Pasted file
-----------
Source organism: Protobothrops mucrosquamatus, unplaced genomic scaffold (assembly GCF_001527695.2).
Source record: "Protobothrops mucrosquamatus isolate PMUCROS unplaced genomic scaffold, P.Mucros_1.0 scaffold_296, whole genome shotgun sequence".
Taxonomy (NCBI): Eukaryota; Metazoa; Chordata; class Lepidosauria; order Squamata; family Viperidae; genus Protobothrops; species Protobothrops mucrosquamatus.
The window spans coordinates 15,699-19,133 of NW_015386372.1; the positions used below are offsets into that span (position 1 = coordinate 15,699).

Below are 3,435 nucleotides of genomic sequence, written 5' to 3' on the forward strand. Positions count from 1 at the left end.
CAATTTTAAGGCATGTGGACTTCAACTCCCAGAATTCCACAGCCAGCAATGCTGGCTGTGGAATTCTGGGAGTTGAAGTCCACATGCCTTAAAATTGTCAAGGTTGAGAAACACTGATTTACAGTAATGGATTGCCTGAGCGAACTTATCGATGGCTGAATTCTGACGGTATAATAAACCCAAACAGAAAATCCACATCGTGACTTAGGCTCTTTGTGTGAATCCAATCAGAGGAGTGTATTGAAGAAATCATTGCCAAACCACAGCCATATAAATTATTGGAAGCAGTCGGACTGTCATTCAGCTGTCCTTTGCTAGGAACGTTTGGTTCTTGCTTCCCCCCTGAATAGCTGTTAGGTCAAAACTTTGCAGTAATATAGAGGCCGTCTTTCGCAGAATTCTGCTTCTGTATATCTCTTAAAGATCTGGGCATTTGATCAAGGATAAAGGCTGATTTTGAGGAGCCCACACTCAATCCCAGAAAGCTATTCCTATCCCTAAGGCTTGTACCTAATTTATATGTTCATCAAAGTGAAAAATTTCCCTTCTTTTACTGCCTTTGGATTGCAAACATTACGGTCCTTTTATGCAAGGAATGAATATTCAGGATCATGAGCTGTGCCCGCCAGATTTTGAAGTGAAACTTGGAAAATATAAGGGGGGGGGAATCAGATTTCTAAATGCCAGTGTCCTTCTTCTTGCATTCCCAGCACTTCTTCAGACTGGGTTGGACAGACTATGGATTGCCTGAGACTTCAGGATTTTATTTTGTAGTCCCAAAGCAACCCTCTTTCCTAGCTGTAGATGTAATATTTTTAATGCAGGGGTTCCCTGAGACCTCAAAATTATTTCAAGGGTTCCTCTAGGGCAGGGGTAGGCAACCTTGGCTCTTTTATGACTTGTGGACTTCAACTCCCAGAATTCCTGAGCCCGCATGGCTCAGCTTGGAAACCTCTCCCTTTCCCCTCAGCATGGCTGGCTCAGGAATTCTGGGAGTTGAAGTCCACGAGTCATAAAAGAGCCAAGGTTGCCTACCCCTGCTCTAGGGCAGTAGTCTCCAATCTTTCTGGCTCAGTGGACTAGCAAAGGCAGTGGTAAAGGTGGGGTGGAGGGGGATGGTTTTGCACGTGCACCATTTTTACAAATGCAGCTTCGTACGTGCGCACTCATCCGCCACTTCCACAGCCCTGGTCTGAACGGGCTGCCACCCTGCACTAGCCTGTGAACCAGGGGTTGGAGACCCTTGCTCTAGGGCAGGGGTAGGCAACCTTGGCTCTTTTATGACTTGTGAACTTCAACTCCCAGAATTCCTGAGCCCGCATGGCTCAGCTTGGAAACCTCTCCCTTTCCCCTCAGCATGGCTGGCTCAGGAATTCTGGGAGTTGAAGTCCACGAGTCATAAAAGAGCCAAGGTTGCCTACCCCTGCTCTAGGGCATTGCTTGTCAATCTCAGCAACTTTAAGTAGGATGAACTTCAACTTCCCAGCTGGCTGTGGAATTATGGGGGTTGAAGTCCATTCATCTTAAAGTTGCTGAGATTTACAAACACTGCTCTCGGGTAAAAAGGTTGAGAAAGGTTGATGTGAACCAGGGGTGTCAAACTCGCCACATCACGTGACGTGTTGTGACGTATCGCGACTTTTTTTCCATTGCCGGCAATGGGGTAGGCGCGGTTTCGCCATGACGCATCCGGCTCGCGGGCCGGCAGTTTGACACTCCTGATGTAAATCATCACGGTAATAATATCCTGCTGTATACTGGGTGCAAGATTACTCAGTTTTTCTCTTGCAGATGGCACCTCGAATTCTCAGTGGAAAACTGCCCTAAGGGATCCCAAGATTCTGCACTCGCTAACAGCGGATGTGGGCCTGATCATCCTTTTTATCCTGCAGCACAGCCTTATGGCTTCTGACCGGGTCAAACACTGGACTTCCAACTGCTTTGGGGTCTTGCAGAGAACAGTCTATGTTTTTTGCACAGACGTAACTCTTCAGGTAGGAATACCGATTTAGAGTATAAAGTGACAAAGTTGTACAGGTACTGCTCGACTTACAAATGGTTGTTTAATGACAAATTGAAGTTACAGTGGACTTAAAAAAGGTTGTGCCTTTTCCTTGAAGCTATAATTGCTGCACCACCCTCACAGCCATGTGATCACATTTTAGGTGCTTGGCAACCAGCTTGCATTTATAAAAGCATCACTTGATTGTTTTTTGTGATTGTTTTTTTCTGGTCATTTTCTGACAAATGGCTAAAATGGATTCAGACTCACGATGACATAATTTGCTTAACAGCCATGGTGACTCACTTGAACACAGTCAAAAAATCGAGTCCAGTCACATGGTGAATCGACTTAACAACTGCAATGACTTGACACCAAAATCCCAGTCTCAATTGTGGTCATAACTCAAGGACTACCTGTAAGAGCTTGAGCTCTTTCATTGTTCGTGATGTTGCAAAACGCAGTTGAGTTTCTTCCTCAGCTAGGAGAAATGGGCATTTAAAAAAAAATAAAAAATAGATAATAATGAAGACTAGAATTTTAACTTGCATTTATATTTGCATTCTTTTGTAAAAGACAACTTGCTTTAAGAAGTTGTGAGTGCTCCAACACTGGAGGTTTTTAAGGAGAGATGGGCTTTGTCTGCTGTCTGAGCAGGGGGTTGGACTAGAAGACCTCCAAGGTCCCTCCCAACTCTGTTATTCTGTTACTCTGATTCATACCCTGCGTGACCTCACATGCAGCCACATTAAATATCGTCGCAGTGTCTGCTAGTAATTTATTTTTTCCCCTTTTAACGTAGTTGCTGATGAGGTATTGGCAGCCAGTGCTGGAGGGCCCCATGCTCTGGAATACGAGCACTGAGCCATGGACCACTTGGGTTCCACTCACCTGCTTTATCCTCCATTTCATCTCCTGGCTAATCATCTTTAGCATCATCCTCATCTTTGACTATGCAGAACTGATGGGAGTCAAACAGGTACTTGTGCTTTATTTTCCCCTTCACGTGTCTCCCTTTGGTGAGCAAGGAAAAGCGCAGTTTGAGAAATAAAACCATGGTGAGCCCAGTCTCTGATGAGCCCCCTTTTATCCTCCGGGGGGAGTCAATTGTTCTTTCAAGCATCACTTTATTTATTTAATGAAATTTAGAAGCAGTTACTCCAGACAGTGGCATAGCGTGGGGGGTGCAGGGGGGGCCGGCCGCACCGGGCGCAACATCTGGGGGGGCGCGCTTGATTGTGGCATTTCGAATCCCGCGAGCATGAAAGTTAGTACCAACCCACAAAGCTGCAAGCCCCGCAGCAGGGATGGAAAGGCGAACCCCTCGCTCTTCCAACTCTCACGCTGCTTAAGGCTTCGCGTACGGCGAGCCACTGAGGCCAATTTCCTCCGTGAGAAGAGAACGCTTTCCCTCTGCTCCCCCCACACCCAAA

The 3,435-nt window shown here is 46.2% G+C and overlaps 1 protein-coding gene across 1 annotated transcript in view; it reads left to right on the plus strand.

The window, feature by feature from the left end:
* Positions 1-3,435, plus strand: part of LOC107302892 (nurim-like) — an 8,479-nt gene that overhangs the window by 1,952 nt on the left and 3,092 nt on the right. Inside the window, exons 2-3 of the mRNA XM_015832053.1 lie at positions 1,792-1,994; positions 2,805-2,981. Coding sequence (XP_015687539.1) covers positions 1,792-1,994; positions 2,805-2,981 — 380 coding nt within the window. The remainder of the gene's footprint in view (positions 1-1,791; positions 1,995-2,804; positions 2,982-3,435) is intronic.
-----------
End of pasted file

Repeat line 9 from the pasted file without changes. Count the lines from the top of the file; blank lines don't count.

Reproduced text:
* Positions 1-3,435, plus strand: part of LOC107302892 (nurim-like) — an 8,479-nt gene that overhangs the window by 1,952 nt on the left and 3,092 nt on the right. Inside the window, exons 2-3 of the mRNA XM_015832053.1 lie at positions 1,792-1,994; positions 2,805-2,981. Coding sequence (XP_015687539.1) covers positions 1,792-1,994; positions 2,805-2,981 — 380 coding nt within the window. The remainder of the gene's footprint in view (positions 1-1,791; positions 1,995-2,804; positions 2,982-3,435) is intronic.